- Root your on-air personality in authenticity, but remember it is show biz, so it should be an enhanced, more dynamic version of you.
If you are lucky enough to have a radio show you have an amazing opportunity. Your voice will travel through air, into ears and across the Milky Way faster than a space shuttle. It is an awesome responsibility to entertain and inform the public. The impact you make is up to you. You’ve been given the keys to high performance machine, what are you going to do with it?
The other day my six-year-old son and I were in the home studio. I was cleaning up some stuff from past video sessions and he made a bee-line for the mixing board. He grabbed the headphones, dramatically adjusted the faders, grabbed the mic and yelled into the microphone so loud it made engineers up and down the California coast cry, “IN THE NEWS… IT”S RAINING. NO RACE GAME TODAY! GOODBYE.” He giggled at hearing his own voice filling the space between his ears.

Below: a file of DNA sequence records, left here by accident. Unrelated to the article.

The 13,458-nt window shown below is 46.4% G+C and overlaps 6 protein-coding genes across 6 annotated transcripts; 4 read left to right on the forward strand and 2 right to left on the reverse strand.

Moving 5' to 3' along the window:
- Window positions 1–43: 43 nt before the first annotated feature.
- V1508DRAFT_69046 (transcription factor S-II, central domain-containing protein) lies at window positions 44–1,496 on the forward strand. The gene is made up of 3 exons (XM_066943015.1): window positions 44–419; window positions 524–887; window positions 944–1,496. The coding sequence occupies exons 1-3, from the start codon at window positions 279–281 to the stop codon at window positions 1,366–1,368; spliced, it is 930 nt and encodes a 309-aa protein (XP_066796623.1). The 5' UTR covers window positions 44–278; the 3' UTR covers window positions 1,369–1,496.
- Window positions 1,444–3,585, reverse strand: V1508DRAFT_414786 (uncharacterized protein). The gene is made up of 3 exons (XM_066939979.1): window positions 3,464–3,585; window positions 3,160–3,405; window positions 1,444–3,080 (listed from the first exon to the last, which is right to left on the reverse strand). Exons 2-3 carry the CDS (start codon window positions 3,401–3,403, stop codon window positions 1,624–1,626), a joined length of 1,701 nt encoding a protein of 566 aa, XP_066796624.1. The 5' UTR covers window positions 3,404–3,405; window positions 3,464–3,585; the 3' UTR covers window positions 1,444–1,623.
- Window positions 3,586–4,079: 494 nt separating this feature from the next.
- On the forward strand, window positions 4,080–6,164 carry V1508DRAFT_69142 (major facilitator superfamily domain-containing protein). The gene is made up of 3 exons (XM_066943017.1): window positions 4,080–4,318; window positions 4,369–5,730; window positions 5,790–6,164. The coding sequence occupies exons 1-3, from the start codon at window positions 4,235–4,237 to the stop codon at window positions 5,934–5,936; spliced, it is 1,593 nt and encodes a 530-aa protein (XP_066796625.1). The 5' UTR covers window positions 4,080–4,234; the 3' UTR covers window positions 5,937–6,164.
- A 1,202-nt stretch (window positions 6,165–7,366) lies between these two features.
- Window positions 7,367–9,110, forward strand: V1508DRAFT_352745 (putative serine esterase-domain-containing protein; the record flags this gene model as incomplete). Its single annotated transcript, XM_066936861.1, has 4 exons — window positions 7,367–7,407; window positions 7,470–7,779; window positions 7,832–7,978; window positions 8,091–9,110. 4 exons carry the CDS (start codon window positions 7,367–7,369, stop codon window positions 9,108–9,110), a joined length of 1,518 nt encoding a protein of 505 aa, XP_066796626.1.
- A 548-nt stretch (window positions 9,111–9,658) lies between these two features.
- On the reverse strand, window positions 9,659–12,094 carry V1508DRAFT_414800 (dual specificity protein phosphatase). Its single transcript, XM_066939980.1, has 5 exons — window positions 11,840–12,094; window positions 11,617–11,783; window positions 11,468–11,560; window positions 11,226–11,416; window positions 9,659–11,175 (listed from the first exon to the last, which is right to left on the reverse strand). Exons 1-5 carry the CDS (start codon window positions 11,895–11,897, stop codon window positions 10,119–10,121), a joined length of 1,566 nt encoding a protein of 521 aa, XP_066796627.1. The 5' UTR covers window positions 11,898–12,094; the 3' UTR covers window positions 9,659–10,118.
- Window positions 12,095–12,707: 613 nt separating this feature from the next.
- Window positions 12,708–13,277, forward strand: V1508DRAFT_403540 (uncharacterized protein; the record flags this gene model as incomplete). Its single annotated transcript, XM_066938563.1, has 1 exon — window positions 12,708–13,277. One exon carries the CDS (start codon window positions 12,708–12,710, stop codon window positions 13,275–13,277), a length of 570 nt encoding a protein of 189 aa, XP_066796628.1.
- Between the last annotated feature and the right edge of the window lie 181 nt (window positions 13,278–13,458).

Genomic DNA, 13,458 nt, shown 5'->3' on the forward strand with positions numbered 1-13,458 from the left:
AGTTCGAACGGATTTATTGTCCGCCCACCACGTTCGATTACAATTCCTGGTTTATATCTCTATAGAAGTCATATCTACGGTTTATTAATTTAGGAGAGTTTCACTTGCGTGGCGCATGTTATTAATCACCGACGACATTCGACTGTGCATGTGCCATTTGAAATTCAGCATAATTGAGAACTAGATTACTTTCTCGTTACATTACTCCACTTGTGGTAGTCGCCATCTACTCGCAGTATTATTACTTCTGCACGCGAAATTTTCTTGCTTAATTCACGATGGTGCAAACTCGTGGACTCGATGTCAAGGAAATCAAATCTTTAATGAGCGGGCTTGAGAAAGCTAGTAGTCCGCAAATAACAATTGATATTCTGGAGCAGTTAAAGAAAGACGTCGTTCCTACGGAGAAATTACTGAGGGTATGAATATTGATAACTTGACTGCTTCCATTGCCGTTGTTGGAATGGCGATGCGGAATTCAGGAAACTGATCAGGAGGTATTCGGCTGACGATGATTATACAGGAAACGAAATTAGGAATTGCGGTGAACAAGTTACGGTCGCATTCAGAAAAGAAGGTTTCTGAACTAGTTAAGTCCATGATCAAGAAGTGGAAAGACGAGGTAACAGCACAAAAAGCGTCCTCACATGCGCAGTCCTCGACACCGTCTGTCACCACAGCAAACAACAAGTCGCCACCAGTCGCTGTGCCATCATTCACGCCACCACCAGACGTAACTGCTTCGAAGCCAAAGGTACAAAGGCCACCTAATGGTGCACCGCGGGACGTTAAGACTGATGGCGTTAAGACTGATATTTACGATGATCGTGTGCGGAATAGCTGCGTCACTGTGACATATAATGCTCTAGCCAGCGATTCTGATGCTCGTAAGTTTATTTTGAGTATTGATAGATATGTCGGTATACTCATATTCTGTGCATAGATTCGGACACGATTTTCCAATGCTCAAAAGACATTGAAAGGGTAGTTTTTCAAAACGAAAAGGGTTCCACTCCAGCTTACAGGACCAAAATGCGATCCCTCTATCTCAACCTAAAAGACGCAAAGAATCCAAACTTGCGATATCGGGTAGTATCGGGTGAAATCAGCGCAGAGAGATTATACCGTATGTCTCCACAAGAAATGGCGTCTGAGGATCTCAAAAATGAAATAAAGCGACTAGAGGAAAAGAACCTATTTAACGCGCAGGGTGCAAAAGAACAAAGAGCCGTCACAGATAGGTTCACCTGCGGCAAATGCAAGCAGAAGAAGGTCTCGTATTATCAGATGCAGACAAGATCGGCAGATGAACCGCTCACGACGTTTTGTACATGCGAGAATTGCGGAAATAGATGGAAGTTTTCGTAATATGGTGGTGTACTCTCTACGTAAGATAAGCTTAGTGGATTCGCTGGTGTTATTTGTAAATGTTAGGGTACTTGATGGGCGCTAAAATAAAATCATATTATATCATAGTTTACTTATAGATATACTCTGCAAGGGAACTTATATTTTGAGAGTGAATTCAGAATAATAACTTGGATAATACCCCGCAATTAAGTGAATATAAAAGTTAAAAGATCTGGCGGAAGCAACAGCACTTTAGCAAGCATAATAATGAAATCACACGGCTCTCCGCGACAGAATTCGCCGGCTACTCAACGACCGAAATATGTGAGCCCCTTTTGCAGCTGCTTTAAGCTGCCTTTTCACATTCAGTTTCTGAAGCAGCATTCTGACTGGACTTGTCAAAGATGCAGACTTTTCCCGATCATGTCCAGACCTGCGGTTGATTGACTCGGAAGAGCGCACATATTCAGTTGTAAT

Then it hit me.
Radio and audio is still magic to him.
He’s not been jaded by anyone telling that radio is dying or cliché or uncool. He just knows we listen to radio and podcasts a lot and Mommy and Daddy seem to like them, so he’s curious, engaged and wants to know how it works.
That’s how I found radio too. My Dad was an avid radio listener. I believe one year we counted 20 radios in our home and some had nick-names because they were for special uses. For example, his radio for listening to Red’s baseball was the Big Red Machine. The near non-stop chatter of ballgames and the local full service radio station combined with my desire to speak into every microphone I came across was a potent combination to fall in love with radio.
It hit me.
Radio and audio was magic to me.
And it still is.